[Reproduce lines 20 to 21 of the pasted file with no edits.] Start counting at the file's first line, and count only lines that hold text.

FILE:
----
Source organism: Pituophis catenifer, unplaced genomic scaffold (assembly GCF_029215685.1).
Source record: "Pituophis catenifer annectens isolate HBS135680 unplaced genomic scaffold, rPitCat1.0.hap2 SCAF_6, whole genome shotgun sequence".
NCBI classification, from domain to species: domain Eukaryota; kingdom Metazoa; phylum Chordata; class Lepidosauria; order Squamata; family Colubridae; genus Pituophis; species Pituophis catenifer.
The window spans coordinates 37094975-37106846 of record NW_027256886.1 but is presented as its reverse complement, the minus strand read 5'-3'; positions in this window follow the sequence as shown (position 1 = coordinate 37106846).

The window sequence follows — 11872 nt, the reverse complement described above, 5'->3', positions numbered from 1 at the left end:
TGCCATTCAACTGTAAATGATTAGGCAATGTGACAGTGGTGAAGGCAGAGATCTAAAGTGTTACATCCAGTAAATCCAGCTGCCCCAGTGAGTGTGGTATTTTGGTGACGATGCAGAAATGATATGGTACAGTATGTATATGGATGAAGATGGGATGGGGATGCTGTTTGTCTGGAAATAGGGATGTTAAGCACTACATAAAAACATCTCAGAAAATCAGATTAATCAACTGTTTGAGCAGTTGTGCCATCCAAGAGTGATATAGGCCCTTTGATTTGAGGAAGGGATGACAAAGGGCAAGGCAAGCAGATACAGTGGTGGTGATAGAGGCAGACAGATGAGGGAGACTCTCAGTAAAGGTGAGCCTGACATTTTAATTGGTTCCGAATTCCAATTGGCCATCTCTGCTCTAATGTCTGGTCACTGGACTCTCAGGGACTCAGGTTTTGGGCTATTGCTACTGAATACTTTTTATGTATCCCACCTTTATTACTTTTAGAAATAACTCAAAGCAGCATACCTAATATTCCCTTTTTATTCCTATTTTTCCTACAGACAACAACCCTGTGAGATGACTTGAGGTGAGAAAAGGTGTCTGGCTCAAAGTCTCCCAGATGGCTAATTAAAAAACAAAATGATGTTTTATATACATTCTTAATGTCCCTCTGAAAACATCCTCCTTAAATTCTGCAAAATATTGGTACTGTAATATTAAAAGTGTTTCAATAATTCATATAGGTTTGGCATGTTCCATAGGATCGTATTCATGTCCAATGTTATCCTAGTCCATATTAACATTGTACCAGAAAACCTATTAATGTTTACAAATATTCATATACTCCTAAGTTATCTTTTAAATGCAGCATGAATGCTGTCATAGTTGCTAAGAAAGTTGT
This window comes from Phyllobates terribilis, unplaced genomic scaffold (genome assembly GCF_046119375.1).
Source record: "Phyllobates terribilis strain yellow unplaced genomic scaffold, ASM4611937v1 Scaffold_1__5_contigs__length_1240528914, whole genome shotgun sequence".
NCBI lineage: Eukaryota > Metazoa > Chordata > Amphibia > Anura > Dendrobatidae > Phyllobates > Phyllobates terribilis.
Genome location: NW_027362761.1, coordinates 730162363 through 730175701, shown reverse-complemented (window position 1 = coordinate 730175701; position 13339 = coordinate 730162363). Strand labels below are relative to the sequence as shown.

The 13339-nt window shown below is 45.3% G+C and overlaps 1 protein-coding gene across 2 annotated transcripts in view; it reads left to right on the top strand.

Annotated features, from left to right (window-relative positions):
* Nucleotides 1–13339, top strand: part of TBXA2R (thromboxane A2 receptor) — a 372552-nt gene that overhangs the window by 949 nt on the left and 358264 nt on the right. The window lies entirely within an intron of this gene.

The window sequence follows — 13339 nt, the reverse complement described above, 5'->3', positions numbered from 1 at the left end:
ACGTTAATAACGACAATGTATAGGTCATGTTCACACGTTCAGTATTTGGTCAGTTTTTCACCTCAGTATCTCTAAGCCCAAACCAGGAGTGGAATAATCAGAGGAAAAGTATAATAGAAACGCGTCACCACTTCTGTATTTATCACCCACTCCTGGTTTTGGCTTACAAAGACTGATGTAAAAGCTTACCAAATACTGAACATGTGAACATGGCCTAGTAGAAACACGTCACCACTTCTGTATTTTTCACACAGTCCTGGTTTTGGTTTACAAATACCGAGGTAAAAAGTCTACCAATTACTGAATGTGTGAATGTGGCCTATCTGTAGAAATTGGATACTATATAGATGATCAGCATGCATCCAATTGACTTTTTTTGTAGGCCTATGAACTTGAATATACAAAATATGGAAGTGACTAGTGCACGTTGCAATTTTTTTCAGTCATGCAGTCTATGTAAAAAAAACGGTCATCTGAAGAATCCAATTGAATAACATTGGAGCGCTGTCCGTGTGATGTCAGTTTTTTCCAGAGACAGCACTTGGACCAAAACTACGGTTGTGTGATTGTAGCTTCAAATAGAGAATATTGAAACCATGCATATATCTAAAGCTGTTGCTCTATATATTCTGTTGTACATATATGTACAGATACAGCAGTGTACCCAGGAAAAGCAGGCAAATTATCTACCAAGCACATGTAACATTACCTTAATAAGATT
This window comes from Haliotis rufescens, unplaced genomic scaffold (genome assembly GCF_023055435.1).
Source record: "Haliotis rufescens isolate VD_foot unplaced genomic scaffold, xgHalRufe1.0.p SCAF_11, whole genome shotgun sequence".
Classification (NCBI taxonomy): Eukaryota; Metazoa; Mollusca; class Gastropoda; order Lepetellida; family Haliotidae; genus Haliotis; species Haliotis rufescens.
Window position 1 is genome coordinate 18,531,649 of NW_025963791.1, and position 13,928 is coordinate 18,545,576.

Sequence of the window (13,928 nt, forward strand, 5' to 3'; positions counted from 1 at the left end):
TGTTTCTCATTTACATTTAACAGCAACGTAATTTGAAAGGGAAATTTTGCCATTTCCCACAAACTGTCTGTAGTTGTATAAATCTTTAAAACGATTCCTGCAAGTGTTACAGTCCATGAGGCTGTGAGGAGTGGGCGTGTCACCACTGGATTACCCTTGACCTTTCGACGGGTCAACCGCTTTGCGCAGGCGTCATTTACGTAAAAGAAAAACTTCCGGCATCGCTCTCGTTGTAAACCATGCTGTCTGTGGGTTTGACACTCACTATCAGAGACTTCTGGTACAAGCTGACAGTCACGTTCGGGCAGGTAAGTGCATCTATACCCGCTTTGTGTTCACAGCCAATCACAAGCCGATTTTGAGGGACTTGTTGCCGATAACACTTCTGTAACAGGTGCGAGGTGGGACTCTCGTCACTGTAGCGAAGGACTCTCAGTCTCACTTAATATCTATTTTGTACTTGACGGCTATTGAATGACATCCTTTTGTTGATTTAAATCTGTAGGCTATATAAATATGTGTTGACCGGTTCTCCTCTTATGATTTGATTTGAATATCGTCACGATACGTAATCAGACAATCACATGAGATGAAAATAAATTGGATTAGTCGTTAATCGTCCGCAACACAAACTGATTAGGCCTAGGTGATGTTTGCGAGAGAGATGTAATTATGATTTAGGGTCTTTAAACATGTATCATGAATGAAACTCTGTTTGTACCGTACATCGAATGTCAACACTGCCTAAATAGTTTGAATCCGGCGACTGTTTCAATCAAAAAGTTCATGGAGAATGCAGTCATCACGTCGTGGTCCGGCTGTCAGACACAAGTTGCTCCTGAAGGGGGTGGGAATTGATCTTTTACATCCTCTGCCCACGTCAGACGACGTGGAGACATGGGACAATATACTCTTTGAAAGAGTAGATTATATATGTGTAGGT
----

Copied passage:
Sequence of the window (13,928 nt, forward strand, 5' to 3'; positions counted from 1 at the left end):
TGTTTCTCATTTACATTTAACAGCAACGTAATTTGAAAGGGAAATTTTGCCATTTCCCACAAACTGTCTGTAGTTGTATAAATCTTTAAAACGATTCCTGCAAGTGTTACAGTCCATGAGGCTGTGAGGAGTGGGCGTGTCACCACTGGATTACCCTTGACCTTTCGACGGGTCAACCGCTTTGCGCAGGCGTCATTTACGTAAAAGAAAAACTTCCGGCATCGCTCTCGTTGTAAACCATGCTGTCTGTGGGTTTGACACTCACTATCAGAGACTTCTGGTACAAGCTGACAGTCACGTTCGGGCAGGTAAGTGCATCTATACCCGCTTTGTGTTCACAGCCAATCACAAGCCGATTTTGAGGGACTTGTTGCCGATAACACTTCTGTAACAGGTGCGAGGTGGGACTCTCGTCACTGTAGCGAAGGACTCTCAGTCTCACTTAATATCTATTTTGTACTTGACGGCTATTGAATGACATCCTTTTGTTGATTTAAATCTGTAGGCTATATAAATATGTGTTGACCGGTTCTCCTCTTATGATTTGATTTGAATATCGTCACGATACGTAATCAGACAATCACATGAGATGAAAATAAATTGGATTAGTCGTTAATCGTCCGCAACACAAACTGATTAGGCCTAGGTGATGTTTGCGAGAGAGATGTAATTATGATTTAGGGTCTTTAAACATGTATCATGAATGAAACTCTGTTTGTACCGTACATCGAATGTCAACACTGCCTAAATAGTTTGAATCCGGCGACTGTTTCAATCAAAAAGTTCATGGAGAATGCAGTCATCACGTCGTGGTCCGGCTGTCAGACACAAGTTGCTCCTGAAGGGGGTGGGAATTGATCTTTTACATCCTCTGCCCACGTCAGACGACGTGGAGACATGGGACAATATACTCTTTGAAAGAGTAGATTATATATGTGTAGGT